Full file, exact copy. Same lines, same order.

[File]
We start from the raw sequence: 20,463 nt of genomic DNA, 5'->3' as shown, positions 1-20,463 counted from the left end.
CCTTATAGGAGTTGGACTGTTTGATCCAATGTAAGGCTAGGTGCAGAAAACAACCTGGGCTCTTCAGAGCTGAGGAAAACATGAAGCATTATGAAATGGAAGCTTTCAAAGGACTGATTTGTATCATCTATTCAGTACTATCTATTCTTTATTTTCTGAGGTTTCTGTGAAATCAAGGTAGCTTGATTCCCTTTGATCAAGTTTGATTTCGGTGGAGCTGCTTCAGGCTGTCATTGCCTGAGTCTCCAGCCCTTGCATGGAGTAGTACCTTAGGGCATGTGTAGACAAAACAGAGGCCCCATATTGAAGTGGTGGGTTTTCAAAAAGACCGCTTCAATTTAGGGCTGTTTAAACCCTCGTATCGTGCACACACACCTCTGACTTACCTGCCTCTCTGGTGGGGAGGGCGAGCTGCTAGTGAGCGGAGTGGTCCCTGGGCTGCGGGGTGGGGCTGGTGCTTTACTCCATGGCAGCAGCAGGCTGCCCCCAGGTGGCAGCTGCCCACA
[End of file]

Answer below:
We start from the raw sequence: 20,463 nt of genomic DNA, 5'->3' as shown, positions 1-20,463 counted from the left end.
CCTTATAGGAGTTGGACTGTTTGATCCAATGTAAGGCTAGGTGCAGAAAACAACCTGGGCTCTTCAGAGCTGAGGAAAACATGAAGCATTATGAAATGGAAGCTTTCAAAGGACTGATTTGTATCATCTATTCAGTACTATCTATTCTTTATTTTCTGAGGTTTCTGTGAAATCAAGGTAGCTTGATTCCCTTTGATCAAGTTTGATTTCGGTGGAGCTGCTTCAGGCTGTCATTGCCTGAGTCTCCAGCCCTTGCATGGAGTAGTACCTTAGGGCATGTGTAGACAAAACAGAGGCCCCATATTGAAGTGGTGGGTTTTCAAAAAGACCGCTTCAATTTAGGGCTGTTTAAACCCTCGTATCGTGCACACACACCTCTGACTTACCTGCCTCTCTGGTGGGGAGGGCGAGCTGCTAGTGAGCGGAGTGGTCCCTGGGCTGCGGGGTGGGGCTGGTGCTTTACTCCATGGCAGCAGCAGGCTGCCCCCAGGTGGCAGCTGCCCACA